The Guardian reports this morning of talks between the two Miliband camps regarding how they might work together in the future ahead of tomorrow’s Labour leadership election result at party conference in Manchester.
The paper says the Ed Miliband team are taking the willingness of his brother’s camp to agree to talks as a sign that David Miliband’s team is bracing for defeat.
The “confident of victory” narrative is one that has been spun out of the Ed Miliband camp for a while in an effort to suggest to those who have been casting their votes in this last week that the election was a done deal.
There has been a lot of spinning for victory. The bookies have caught on as well picking up on that sentiment as it filtered to the media. They have shortened their odds on Ed Miliband winning and Paddy Power makes him the favourite.
I can’t help thinking that such activity suggests an underlying arrogance on the part of Ed Miliband junior and his team that has been evident throughout this campaign. We saw it earlier in the campaign too when Nick Cohen wrote of “the faint but distinct smell of a deniable smear operation under way”. He said you could hear it hear it “in the briefings given by Ed Miliband’s supporters to journalists”.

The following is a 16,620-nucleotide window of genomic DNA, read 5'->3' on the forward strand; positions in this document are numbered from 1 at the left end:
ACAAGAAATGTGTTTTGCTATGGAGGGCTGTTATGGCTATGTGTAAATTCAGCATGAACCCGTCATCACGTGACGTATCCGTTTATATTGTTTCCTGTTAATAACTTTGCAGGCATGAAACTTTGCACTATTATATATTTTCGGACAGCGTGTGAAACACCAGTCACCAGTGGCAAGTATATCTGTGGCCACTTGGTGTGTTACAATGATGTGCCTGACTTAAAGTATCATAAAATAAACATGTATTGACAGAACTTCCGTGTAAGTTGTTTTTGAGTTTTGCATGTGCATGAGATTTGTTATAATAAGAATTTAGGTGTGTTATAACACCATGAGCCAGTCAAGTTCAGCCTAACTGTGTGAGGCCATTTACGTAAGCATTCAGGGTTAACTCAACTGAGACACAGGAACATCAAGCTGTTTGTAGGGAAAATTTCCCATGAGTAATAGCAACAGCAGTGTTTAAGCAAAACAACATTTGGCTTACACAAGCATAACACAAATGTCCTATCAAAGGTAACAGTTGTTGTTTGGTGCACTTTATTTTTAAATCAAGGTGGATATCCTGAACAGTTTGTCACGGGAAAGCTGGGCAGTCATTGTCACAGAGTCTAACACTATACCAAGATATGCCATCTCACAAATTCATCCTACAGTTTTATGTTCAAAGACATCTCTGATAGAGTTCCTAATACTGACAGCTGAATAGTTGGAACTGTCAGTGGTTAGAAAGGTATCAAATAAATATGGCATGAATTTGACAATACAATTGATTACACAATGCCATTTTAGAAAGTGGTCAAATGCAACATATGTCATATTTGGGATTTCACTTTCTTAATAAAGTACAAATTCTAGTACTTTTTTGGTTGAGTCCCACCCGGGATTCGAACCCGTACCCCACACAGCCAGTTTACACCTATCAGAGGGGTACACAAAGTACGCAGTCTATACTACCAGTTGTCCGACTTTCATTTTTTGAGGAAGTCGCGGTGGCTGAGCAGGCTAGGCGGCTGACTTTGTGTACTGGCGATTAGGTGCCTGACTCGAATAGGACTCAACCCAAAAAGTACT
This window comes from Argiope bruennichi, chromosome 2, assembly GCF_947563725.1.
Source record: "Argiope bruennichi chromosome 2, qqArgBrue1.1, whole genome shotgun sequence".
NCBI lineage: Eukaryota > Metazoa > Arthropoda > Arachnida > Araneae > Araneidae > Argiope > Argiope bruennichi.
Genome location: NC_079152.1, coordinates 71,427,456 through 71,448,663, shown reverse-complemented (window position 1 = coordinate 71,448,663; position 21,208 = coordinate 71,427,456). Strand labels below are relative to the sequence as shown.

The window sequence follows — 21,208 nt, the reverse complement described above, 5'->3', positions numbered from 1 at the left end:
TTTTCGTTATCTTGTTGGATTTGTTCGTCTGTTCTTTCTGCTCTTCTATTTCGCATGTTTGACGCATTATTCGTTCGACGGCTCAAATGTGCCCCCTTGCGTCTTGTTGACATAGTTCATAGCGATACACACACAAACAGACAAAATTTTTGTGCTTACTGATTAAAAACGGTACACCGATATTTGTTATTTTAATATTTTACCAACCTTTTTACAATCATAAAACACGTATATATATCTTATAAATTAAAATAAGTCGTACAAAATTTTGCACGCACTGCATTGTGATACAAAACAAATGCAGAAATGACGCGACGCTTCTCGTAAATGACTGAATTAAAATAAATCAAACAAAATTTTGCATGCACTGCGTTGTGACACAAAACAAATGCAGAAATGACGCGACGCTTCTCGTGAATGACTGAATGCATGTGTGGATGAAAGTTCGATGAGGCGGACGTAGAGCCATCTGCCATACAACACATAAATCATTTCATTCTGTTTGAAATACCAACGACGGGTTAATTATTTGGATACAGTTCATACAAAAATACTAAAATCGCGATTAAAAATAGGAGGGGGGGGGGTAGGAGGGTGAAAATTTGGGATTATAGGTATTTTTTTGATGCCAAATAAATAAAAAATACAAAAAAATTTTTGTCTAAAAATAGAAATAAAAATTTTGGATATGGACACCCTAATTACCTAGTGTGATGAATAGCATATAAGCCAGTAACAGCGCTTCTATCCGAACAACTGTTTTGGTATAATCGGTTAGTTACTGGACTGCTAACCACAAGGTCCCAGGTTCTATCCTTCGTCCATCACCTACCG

This is more of the same. Rather than meet on equal terms and put the good of the party ahead of anything else Ed Miliband’s team are using the discussions as another chance to push their candidate and spin the story. That just doesn’t bode well for the future.
For his part The Guardian says that David Miliband’s campaign regard the discussions as “exploring sensible precautions”. It certainly makes a lot of sense in terms of party unity for David Miliband’s team to agree to hold talks with his brother’s team. It also shows, as he has done in the campaign, that he can put others, such as the party, before himself.
Others in this past week have tipped David Miliband to win. Among those was Dan Hodges on Labour Uncut who confidently predicted this:
This Saturday David Miliband will become leader of the Labour party. He will have won a majority of his Parliamentary colleagues and the wider membership, along with sufficient support from unions and other affiliates to secure not just victory but an overwhelming mandate. The New Labour era will be over.
I hope he’s right and that while it is been a close race, Ed Miliband’s team will only have won the race for spin.